The Baroness de T'Serclaes (Elsie Knocker)
Recruitment poster for WAAF
Image source: Wikimedia Commons
There was once a 'character' in Ashtead, Surrey. She would walk the Common, dressed in a voluminous cloak and large earrings, with home-bred chihuahuas in tow. From about 1928 until her death in 1978 she lived in the Earl Haig Homes in Park Lane, Ashtead. Today, the charity, known simply as Haig Homes, still rents out accommodation to ex-Forces personnel who are in housing need.
During the Second World War she had been an officer in the Women's Auxiliary Air Force (WAAF) and, since then, had carried out voluntary work - in fact, she had been volunteering for almost her whole adult life. In 1946 she was appointed as Welfare Officer of the Epsom branch of the Royal Air Forces Association (RAFA), which entailed visiting ex-RAF personnel and their dependants in homes and hospitals in and around Epsom and assisting them in any way possible: this was full-time and hard work. Fund-raising was key to the work of RAFA and she collected jumble, which she sold from a stall in Epsom Market. The scale of the jumble was such that it required a storage shed in Ashtead and was transported to the market by furniture van. On one occasion she went to Holland with David Downs and Philip Pullinger of Epsom to represent RAFA at a special ceremony commemorating British aircrews who had been shot down during the Second World War: these included her own son. She was also involved in the local 'Lest We Forget Association', which offers entertainment and outings to disabled ex-Service personnel.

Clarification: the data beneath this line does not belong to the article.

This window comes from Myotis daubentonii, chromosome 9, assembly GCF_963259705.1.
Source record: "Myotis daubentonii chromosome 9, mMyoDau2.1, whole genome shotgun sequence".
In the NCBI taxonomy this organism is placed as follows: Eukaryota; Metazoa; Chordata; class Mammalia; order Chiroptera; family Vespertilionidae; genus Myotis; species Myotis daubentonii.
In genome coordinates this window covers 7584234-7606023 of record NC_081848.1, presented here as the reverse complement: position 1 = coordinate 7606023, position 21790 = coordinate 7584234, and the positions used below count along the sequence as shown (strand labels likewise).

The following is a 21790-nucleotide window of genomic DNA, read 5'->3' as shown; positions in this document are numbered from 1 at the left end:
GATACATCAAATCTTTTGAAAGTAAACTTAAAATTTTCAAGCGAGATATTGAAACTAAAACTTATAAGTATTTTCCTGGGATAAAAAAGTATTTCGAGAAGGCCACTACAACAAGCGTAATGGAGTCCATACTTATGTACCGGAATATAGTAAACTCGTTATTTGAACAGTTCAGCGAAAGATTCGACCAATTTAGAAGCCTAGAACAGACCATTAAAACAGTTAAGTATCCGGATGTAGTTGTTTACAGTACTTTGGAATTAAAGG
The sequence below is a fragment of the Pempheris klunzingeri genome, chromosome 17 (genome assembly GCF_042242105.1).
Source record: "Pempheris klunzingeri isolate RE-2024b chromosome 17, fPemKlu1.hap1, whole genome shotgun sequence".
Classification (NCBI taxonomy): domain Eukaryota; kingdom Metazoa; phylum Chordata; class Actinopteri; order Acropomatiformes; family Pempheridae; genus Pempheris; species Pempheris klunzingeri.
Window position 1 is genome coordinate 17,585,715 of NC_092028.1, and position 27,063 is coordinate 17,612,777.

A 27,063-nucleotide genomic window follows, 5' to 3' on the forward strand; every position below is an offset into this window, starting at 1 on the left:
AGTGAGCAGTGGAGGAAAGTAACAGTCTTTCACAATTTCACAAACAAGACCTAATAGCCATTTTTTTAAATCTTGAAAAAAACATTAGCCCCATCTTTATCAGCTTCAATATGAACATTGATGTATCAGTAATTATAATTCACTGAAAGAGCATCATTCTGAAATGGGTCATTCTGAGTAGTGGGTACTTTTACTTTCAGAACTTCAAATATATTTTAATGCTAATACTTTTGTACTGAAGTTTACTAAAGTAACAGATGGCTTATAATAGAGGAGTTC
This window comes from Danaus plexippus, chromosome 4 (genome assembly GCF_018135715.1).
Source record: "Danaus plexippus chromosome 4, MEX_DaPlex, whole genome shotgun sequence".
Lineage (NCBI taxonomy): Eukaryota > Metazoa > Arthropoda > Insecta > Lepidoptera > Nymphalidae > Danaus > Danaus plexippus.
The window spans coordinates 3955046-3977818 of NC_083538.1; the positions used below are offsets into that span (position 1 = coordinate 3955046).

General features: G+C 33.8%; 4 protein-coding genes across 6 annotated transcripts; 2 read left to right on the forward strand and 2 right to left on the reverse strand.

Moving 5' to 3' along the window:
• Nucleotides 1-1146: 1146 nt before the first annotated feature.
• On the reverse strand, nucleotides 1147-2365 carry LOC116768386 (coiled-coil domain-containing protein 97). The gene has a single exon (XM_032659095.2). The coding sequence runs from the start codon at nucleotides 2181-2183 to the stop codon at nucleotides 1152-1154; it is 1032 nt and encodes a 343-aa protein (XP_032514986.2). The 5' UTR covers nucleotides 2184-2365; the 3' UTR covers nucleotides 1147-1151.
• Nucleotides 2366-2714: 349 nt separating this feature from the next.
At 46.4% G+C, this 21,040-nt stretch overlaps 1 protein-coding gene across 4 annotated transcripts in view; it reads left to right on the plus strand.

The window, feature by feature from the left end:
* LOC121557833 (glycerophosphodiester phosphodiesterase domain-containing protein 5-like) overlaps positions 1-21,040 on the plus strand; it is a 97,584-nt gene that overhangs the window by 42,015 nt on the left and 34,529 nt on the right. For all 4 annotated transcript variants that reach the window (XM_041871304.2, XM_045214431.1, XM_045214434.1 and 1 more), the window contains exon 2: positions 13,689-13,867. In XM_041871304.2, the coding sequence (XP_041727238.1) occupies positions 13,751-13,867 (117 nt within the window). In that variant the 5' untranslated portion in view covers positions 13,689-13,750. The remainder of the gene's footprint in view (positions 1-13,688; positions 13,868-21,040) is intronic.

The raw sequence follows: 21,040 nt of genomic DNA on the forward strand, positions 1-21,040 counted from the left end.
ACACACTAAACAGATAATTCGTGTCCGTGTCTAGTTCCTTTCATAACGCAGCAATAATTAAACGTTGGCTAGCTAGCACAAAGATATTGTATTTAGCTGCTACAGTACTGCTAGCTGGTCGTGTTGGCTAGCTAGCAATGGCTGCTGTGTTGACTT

In 1949 she began 11 years of voluntary service in Surrey for the RAF Benevolent Fund and was Welfare Officer to the RAF Homes in Morden.
But, invaluable as these activities were, none of them was her real claim to fame and she had been largely forgotten until recently, when author Diane Atkinson wrote a book about her and Mairi Chisholm1 (we shall meet Mairi shortly): now, a film is in production2 and, 33 years after her death, she is back in the limelight.
Her name was Baroness Elizabeth Blackall de T'Serclaes, but she was better known as Elsie Knocker. In her own words, 'Only in time of war have I found any real sense of purpose and happiness'3.
Linda Jackson © January 2012
1. 'Elsie and Mairi Go to War' - Preface Publishing 2009
2. 'Four Saints'
3. From 'Flanders And Other Fields' © Baroness de T'Serclaes 1964